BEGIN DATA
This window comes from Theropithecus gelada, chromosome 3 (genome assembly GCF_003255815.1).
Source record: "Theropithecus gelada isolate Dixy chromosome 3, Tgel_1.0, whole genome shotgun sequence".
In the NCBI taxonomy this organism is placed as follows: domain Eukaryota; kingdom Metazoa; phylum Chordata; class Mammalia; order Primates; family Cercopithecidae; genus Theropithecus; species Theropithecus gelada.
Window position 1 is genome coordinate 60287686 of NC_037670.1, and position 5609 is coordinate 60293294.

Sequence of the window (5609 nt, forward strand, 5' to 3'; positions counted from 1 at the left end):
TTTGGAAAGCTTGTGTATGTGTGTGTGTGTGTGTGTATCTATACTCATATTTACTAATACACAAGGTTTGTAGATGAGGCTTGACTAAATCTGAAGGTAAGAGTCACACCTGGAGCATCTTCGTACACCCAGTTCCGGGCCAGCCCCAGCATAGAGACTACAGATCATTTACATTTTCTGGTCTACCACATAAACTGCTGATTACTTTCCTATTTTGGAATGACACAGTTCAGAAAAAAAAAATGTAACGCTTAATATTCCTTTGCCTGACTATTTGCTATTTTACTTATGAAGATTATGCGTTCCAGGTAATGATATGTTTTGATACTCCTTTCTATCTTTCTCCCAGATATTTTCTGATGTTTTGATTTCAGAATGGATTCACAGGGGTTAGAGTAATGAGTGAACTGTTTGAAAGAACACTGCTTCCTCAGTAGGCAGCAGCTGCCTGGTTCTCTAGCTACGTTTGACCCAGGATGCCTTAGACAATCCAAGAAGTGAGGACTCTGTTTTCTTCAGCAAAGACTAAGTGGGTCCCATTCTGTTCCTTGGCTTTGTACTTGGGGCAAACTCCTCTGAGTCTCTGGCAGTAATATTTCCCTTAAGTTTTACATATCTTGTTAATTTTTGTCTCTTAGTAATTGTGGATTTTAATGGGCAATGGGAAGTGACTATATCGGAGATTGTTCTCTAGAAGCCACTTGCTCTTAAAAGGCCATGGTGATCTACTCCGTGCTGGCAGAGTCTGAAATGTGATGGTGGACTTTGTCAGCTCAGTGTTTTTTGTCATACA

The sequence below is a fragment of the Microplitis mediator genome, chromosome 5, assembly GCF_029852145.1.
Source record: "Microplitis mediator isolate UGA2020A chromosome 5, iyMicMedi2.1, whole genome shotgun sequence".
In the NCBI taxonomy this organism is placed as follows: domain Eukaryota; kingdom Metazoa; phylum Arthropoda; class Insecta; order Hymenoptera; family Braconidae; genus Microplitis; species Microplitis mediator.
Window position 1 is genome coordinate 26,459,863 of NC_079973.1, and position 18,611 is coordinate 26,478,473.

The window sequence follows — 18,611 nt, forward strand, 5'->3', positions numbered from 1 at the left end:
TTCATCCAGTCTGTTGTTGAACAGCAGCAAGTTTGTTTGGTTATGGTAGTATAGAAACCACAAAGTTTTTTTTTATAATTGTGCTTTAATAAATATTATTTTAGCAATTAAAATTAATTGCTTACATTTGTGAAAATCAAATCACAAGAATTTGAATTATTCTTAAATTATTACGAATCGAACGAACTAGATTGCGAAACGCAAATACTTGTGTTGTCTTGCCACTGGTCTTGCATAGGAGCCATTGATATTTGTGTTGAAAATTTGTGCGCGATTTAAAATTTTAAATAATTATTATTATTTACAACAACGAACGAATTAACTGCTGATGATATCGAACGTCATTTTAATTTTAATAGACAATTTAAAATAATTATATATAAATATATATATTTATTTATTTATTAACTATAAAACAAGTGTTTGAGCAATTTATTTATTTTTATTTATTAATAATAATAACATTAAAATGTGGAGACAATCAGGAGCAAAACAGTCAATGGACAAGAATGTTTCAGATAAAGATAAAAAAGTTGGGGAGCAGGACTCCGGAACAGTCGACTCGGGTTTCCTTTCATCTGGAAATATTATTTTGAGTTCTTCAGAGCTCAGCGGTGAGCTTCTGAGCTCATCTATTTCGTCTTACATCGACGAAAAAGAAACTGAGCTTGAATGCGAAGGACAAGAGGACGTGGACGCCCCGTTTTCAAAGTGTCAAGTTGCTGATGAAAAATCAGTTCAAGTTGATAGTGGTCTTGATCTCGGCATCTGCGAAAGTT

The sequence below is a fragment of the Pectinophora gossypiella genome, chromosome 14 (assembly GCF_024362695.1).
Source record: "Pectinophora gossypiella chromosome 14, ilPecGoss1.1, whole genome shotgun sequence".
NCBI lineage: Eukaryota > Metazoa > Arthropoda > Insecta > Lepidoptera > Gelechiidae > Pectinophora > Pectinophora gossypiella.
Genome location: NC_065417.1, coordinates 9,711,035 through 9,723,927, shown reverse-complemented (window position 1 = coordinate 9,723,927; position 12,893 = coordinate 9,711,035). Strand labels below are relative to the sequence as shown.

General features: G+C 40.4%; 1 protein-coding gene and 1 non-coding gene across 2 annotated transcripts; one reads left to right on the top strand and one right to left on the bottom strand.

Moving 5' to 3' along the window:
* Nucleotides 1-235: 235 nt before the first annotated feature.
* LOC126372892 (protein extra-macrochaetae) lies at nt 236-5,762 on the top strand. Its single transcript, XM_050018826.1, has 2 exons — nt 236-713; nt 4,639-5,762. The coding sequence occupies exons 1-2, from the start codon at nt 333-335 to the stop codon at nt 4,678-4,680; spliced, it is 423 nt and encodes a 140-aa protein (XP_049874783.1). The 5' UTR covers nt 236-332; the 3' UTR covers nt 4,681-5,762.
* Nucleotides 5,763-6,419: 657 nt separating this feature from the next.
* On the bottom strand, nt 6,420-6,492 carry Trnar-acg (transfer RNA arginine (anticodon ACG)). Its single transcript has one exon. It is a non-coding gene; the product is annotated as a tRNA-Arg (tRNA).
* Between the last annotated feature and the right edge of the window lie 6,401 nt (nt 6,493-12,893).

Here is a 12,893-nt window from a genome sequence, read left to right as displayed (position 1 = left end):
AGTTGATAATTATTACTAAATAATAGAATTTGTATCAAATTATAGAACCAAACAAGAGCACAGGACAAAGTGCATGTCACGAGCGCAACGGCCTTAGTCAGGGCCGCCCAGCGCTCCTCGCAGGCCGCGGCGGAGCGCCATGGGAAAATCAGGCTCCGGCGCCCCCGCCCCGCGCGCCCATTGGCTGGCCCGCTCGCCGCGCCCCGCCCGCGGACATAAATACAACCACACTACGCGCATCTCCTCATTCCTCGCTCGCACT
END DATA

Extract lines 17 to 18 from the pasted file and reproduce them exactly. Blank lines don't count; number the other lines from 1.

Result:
General features: G+C 40.4%; 1 protein-coding gene and 1 non-coding gene across 2 annotated transcripts; one reads left to right on the top strand and one right to left on the bottom strand.

Moving 5' to 3' along the window: